A Vandermonde matrix of order n has the form

```1	1	1	. . .	1
x1	x2	x3	. . .	xn
x12	x22	x32	. . .	xn2
.	.	.	. . .	.
.	.	.	. . .	.
.	.	.	. . .	.
x1n-1	x2n-1	x3n-1	. . .	xnn-1
```

Although the transpose of this may be used as the definition; and it may also be referred to as an alternant matrix. Whilst solving an equation with an nXn Vandermonde matrix requires O(n2) operations, it turns out that the determinant is very easy to calculate, using the formula:

```  _____
| |
| |     (xj-xi)
| |
1≤i<j≤n
```

For example, the matrix

```1	1	1
x	y	z
x2	y2	z2
```
Or its transpose, has determinant (y-x)(z-x)(z-y). This could be proved by multiplying out this expression and checking that it gives the same result as a row expansion of the above matrix, but a more elegant solution (which also illustrates why the general nXn result holds) is to use elementary column operations to obtain a lower-triangular matrix, for which the determinant is simply the product of the diagonal.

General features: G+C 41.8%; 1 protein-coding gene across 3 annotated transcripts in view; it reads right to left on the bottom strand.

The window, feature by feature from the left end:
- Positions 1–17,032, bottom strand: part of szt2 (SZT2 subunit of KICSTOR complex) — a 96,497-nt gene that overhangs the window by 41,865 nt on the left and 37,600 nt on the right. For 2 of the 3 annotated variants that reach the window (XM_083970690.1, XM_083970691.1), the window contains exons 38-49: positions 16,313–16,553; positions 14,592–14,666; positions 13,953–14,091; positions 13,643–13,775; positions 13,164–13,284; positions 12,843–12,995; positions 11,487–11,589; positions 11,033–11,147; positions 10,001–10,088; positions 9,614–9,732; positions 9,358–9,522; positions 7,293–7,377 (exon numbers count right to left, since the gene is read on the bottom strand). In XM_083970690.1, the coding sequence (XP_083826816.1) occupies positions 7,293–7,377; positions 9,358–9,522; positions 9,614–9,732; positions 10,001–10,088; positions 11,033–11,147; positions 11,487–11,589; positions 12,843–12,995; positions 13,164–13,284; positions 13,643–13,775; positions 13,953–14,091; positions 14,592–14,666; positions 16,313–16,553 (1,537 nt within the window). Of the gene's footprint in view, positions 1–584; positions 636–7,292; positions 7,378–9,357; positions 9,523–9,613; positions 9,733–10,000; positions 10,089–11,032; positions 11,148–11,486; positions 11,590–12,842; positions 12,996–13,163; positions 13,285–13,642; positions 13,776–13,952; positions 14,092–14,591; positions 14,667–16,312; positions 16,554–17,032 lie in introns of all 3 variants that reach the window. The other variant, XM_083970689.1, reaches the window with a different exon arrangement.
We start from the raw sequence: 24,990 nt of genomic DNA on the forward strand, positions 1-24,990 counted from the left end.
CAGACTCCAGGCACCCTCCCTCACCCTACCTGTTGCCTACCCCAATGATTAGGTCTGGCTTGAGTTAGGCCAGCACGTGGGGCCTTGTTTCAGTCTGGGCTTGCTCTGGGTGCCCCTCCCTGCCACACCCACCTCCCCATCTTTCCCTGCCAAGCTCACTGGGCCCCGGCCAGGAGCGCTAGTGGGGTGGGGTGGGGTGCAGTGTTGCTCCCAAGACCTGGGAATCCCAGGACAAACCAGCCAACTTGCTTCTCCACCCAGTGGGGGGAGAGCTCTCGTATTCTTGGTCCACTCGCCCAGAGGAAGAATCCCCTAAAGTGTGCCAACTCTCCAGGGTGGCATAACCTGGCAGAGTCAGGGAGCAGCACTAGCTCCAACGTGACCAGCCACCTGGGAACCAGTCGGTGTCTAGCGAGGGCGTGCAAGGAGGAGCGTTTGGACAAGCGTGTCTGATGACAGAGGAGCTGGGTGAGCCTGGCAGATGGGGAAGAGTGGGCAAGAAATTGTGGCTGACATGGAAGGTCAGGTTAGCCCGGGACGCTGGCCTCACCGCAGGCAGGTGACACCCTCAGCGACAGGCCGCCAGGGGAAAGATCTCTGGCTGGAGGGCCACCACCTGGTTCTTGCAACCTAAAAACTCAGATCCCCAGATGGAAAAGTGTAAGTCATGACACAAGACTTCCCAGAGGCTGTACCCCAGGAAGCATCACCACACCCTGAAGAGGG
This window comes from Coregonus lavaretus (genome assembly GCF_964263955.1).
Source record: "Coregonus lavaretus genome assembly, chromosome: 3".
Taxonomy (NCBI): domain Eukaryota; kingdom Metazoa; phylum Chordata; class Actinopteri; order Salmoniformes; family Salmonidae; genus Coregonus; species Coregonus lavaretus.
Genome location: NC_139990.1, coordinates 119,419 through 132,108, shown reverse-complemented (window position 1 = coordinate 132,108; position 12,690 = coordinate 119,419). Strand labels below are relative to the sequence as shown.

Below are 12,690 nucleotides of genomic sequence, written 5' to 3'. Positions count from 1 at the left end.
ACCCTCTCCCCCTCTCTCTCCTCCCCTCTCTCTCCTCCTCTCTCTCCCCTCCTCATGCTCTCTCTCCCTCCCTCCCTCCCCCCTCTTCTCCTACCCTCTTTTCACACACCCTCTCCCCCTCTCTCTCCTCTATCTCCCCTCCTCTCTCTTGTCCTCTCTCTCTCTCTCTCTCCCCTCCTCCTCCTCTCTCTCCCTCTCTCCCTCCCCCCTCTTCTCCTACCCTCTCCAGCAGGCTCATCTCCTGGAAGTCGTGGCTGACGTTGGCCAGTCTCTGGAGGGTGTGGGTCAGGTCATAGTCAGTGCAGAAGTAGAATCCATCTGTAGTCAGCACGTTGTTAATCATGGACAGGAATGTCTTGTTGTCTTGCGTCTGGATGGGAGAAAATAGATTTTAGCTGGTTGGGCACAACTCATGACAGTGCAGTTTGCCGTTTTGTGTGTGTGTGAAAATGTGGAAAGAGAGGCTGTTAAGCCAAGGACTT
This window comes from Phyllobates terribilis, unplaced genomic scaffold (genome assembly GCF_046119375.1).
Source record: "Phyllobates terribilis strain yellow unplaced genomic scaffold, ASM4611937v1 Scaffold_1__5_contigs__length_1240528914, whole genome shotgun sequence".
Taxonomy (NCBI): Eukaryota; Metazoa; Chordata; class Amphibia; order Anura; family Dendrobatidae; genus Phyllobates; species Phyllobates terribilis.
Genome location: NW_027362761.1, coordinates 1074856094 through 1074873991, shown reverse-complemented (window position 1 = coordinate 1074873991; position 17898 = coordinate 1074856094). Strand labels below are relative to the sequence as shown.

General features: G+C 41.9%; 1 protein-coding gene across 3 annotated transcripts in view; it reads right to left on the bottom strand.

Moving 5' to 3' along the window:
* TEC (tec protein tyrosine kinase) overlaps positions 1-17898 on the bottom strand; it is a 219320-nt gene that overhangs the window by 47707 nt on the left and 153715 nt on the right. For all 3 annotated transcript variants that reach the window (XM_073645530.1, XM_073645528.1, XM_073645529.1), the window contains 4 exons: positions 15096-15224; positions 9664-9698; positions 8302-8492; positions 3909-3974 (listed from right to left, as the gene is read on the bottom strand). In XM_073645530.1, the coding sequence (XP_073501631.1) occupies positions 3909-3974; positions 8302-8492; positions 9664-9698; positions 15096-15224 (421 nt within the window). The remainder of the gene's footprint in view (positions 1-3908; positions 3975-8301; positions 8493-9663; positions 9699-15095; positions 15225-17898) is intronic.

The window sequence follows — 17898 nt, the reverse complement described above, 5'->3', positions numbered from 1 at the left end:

```|1	1	1	|		|1	0	0	|
|x	y	z	|	=	|x	y-x	z-x	|
|x2	y2	z2	|		|x2	y2-x2	z2-x2	|
```
By subtracting column 1 from each of columns 2 and 3. Then factorising the bottom row we get
```|1	0		0		|
|x	y-x		z-x		|
|x2	(y-x)(y+x)	(z-x)(z+x)	|
```
So we can pull out factors of (y-x) and (z-x) by the multilinearity of the determinant function:
```	    |1		0	0	|
(y-x)(z-x)  |x		1	1	|
|x2		(y+x)	(z+x)	|
```
Now we perform a further column operation, subtracting the second column from the third, which cancels the 1 and x:
```	    |1		0	0	|
(y-x)(z-x)  |x		1	0	|
|x2		(y+x)	(z-y)	|
```
Again pull a factor forward:
```	         |1		0	0	|
(y-x)(z-x)(z-y)  |x		1	0	|
|x2		(y+x)	1	|
```
Observe that this is a triangular matrix, so its determinant is the product of the diagonal =1*1*1 =1. So we are left with simply the factors (y-x)(z-x)(z-y) as desired.